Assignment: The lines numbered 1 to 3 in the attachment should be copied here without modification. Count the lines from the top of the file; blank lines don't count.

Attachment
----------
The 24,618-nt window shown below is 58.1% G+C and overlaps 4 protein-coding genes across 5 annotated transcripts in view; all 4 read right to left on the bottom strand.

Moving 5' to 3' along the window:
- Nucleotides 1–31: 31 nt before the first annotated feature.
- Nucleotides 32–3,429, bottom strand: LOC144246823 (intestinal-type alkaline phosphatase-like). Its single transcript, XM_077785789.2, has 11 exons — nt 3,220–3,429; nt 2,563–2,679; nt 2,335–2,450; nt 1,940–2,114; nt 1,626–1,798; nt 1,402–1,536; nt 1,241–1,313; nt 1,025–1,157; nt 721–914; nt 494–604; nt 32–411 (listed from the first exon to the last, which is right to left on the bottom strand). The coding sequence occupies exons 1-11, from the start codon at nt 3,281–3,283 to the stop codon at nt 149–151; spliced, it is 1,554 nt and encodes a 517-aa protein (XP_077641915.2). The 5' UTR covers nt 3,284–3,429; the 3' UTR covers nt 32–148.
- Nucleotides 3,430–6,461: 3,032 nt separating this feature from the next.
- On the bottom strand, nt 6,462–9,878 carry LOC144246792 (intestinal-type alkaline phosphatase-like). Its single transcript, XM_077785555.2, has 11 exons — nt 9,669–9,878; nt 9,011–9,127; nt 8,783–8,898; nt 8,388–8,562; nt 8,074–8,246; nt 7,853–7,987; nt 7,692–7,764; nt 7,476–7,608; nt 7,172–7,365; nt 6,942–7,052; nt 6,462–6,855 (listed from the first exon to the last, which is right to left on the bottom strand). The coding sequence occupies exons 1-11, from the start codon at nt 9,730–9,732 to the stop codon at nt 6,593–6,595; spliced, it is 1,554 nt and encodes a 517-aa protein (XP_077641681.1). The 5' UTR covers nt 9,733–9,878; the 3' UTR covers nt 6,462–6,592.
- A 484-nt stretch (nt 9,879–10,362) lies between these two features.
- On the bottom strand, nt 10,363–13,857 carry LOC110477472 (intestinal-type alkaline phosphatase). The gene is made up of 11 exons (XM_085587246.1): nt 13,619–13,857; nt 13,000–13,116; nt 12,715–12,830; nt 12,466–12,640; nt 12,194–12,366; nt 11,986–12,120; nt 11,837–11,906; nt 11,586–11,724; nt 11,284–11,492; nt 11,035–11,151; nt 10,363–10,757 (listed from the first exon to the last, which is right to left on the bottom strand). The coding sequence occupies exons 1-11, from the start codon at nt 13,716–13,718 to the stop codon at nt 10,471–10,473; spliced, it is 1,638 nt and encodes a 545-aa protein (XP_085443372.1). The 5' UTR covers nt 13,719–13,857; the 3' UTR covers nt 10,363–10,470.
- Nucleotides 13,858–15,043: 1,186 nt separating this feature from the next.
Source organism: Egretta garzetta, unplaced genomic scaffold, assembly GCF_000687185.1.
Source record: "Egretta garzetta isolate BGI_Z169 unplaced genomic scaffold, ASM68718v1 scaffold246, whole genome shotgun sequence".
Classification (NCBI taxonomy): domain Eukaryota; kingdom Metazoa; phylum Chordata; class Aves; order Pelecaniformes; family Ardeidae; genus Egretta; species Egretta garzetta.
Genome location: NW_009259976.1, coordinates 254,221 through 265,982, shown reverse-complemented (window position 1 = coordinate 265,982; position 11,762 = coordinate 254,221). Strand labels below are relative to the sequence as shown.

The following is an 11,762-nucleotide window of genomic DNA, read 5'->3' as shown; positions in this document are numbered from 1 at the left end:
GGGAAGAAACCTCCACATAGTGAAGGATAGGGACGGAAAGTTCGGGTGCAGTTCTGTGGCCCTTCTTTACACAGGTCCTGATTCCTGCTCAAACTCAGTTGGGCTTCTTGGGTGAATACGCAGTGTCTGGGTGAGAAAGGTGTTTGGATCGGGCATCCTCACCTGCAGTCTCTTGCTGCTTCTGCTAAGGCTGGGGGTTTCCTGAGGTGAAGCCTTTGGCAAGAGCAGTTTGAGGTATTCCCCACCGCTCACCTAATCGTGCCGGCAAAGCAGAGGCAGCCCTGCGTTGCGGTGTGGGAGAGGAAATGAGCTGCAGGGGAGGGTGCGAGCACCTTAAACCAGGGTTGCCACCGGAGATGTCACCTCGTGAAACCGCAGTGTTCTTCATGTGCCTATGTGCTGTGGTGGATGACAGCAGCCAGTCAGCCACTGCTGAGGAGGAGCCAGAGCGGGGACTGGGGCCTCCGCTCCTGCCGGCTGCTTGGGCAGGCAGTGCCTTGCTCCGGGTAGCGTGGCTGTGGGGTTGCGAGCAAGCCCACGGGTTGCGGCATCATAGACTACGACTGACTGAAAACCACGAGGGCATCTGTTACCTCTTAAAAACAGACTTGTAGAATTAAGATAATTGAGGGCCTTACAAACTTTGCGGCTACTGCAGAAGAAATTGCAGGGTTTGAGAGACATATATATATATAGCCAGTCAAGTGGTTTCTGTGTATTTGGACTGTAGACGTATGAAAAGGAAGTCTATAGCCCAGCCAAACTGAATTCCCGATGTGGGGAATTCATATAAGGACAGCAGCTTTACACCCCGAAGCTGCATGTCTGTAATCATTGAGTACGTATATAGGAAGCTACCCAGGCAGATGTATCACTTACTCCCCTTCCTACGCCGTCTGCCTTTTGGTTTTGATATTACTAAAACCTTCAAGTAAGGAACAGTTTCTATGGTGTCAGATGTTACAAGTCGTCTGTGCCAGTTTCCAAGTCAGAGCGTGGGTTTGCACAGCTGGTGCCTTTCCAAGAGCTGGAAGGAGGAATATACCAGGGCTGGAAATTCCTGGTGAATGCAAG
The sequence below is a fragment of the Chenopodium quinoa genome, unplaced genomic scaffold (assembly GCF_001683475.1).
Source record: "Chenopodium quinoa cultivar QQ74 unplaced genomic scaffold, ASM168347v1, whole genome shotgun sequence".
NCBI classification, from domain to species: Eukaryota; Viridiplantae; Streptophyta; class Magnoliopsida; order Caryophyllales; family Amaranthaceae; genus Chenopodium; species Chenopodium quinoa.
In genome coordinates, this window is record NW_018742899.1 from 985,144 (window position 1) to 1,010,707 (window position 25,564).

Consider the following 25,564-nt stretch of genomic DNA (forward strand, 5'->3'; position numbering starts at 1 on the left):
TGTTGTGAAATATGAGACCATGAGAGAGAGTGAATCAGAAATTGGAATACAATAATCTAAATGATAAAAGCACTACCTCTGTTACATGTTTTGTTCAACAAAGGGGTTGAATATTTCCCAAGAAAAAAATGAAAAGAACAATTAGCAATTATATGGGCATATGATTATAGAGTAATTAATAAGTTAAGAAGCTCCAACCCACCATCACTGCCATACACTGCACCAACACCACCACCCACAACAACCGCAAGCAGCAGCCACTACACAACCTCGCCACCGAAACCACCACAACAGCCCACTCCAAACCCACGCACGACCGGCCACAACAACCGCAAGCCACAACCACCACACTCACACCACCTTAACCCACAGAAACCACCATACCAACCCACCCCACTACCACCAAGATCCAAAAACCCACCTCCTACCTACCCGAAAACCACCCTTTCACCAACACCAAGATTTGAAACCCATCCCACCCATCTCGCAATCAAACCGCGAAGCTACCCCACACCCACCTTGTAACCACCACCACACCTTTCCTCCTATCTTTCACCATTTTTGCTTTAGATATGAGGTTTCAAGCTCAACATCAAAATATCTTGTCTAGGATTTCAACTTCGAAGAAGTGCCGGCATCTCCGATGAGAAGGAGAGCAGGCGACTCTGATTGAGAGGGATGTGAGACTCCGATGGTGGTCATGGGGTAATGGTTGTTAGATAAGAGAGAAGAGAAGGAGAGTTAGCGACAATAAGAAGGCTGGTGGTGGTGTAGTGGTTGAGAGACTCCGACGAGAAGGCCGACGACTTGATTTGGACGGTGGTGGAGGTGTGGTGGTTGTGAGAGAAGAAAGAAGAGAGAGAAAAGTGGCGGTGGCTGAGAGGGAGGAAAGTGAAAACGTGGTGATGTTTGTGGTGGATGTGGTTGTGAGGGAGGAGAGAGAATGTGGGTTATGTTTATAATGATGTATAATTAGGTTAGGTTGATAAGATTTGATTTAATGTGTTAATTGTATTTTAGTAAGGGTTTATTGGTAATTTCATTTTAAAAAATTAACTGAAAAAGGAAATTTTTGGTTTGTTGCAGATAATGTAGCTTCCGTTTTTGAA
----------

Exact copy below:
The 24,618-nt window shown below is 58.1% G+C and overlaps 4 protein-coding genes across 5 annotated transcripts in view; all 4 read right to left on the bottom strand.

Moving 5' to 3' along the window:
- Nucleotides 1–31: 31 nt before the first annotated feature.